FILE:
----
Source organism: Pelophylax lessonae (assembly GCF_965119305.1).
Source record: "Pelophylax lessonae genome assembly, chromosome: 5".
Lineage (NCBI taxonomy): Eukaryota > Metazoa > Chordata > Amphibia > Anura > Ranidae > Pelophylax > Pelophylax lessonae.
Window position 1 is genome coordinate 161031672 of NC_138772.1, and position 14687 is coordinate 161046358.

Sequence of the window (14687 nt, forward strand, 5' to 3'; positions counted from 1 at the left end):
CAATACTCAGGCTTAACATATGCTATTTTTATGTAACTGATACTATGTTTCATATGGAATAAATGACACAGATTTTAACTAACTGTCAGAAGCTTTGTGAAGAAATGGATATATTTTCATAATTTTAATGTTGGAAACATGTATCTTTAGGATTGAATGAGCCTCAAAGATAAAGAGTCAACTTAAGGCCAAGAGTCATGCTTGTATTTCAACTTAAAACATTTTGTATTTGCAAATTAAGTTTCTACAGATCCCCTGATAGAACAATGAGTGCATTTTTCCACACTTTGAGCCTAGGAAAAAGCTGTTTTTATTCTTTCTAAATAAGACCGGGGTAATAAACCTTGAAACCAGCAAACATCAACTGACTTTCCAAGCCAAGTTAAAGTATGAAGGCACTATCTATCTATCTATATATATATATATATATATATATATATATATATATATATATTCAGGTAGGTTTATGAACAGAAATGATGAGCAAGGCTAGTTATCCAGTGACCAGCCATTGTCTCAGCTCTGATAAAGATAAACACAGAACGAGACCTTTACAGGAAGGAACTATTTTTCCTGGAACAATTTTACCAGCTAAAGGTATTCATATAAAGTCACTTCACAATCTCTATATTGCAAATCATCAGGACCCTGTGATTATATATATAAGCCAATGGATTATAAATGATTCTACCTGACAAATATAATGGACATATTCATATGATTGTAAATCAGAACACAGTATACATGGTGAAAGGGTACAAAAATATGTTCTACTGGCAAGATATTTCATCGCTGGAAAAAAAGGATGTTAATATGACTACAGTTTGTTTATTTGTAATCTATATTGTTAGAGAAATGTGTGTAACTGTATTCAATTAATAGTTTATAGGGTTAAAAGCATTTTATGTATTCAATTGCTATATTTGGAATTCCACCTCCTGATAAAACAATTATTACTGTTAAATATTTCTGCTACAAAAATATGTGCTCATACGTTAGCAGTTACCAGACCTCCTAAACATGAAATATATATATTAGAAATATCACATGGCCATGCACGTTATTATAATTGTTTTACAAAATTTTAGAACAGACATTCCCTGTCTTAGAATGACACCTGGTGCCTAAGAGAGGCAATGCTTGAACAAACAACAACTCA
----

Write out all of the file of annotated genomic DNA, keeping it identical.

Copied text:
Source organism: Pelophylax lessonae (assembly GCF_965119305.1).
Source record: "Pelophylax lessonae genome assembly, chromosome: 5".
Lineage (NCBI taxonomy): Eukaryota > Metazoa > Chordata > Amphibia > Anura > Ranidae > Pelophylax > Pelophylax lessonae.
Window position 1 is genome coordinate 161031672 of NC_138772.1, and position 14687 is coordinate 161046358.

Sequence of the window (14687 nt, forward strand, 5' to 3'; positions counted from 1 at the left end):
CAATACTCAGGCTTAACATATGCTATTTTTATGTAACTGATACTATGTTTCATATGGAATAAATGACACAGATTTTAACTAACTGTCAGAAGCTTTGTGAAGAAATGGATATATTTTCATAATTTTAATGTTGGAAACATGTATCTTTAGGATTGAATGAGCCTCAAAGATAAAGAGTCAACTTAAGGCCAAGAGTCATGCTTGTATTTCAACTTAAAACATTTTGTATTTGCAAATTAAGTTTCTACAGATCCCCTGATAGAACAATGAGTGCATTTTTCCACACTTTGAGCCTAGGAAAAAGCTGTTTTTATTCTTTCTAAATAAGACCGGGGTAATAAACCTTGAAACCAGCAAACATCAACTGACTTTCCAAGCCAAGTTAAAGTATGAAGGCACTATCTATCTATCTATATATATATATATATATATATATATATATATATATATATATTCAGGTAGGTTTATGAACAGAAATGATGAGCAAGGCTAGTTATCCAGTGACCAGCCATTGTCTCAGCTCTGATAAAGATAAACACAGAACGAGACCTTTACAGGAAGGAACTATTTTTCCTGGAACAATTTTACCAGCTAAAGGTATTCATATAAAGTCACTTCACAATCTCTATATTGCAAATCATCAGGACCCTGTGATTATATATATAAGCCAATGGATTATAAATGATTCTACCTGACAAATATAATGGACATATTCATATGATTGTAAATCAGAACACAGTATACATGGTGAAAGGGTACAAAAATATGTTCTACTGGCAAGATATTTCATCGCTGGAAAAAAAGGATGTTAATATGACTACAGTTTGTTTATTTGTAATCTATATTGTTAGAGAAATGTGTGTAACTGTATTCAATTAATAGTTTATAGGGTTAAAAGCATTTTATGTATTCAATTGCTATATTTGGAATTCCACCTCCTGATAAAACAATTATTACTGTTAAATATTTCTGCTACAAAAATATGTGCTCATACGTTAGCAGTTACCAGACCTCCTAAACATGAAATATATATATTAGAAATATCACATGGCCATGCACGTTATTATAATTGTTTTACAAAATTTTAGAACAGACATTCCCTGTCTTAGAATGACACCTGGTGCCTAAGAGAGGCAATGCTTGAACAAACAACAACTCA